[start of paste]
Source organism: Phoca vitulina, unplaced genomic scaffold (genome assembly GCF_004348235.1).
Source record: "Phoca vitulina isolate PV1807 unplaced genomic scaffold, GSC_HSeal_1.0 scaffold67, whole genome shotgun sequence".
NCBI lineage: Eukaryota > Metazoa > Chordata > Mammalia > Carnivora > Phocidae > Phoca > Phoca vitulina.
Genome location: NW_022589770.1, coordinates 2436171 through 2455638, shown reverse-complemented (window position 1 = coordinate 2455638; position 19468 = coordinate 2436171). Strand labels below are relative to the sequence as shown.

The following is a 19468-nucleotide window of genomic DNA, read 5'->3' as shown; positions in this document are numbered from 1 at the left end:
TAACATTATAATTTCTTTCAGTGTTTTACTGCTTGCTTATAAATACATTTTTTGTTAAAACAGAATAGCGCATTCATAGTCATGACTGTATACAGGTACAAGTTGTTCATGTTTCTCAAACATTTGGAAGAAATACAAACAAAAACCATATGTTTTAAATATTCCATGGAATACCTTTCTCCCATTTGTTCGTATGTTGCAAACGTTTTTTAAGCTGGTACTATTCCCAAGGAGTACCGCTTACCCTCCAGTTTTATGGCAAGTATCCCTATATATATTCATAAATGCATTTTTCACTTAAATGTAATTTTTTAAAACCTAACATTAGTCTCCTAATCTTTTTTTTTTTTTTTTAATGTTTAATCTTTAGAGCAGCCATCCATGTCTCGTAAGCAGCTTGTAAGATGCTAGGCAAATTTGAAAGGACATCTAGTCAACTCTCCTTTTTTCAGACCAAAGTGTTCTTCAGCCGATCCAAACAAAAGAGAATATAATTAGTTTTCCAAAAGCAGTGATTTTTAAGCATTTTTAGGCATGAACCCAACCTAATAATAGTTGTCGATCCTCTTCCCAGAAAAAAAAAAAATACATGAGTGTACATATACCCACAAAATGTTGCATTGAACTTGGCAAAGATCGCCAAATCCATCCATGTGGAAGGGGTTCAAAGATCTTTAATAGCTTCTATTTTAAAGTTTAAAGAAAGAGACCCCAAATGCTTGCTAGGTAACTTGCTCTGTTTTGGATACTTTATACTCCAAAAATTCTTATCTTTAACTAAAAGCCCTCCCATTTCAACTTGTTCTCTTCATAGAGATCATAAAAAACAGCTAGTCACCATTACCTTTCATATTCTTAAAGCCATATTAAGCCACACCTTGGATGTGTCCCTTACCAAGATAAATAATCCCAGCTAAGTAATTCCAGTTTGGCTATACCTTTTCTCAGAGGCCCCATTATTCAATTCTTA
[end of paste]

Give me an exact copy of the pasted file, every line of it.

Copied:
Source organism: Phoca vitulina, unplaced genomic scaffold (genome assembly GCF_004348235.1).
Source record: "Phoca vitulina isolate PV1807 unplaced genomic scaffold, GSC_HSeal_1.0 scaffold67, whole genome shotgun sequence".
NCBI lineage: Eukaryota > Metazoa > Chordata > Mammalia > Carnivora > Phocidae > Phoca > Phoca vitulina.
Genome location: NW_022589770.1, coordinates 2436171 through 2455638, shown reverse-complemented (window position 1 = coordinate 2455638; position 19468 = coordinate 2436171). Strand labels below are relative to the sequence as shown.

The following is a 19468-nucleotide window of genomic DNA, read 5'->3' as shown; positions in this document are numbered from 1 at the left end:
TAACATTATAATTTCTTTCAGTGTTTTACTGCTTGCTTATAAATACATTTTTTGTTAAAACAGAATAGCGCATTCATAGTCATGACTGTATACAGGTACAAGTTGTTCATGTTTCTCAAACATTTGGAAGAAATACAAACAAAAACCATATGTTTTAAATATTCCATGGAATACCTTTCTCCCATTTGTTCGTATGTTGCAAACGTTTTTTAAGCTGGTACTATTCCCAAGGAGTACCGCTTACCCTCCAGTTTTATGGCAAGTATCCCTATATATATTCATAAATGCATTTTTCACTTAAATGTAATTTTTTAAAACCTAACATTAGTCTCCTAATCTTTTTTTTTTTTTTTTAATGTTTAATCTTTAGAGCAGCCATCCATGTCTCGTAAGCAGCTTGTAAGATGCTAGGCAAATTTGAAAGGACATCTAGTCAACTCTCCTTTTTTCAGACCAAAGTGTTCTTCAGCCGATCCAAACAAAAGAGAATATAATTAGTTTTCCAAAAGCAGTGATTTTTAAGCATTTTTAGGCATGAACCCAACCTAATAATAGTTGTCGATCCTCTTCCCAGAAAAAAAAAAAATACATGAGTGTACATATACCCACAAAATGTTGCATTGAACTTGGCAAAGATCGCCAAATCCATCCATGTGGAAGGGGTTCAAAGATCTTTAATAGCTTCTATTTTAAAGTTTAAAGAAAGAGACCCCAAATGCTTGCTAGGTAACTTGCTCTGTTTTGGATACTTTATACTCCAAAAATTCTTATCTTTAACTAAAAGCCCTCCCATTTCAACTTGTTCTCTTCATAGAGATCATAAAAAACAGCTAGTCACCATTACCTTTCATATTCTTAAAGCCATATTAAGCCACACCTTGGATGTGTCCCTTACCAAGATAAATAATCCCAGCTAAGTAATTCCAGTTTGGCTATACCTTTTCTCAGAGGCCCCATTATTCAATTCTTA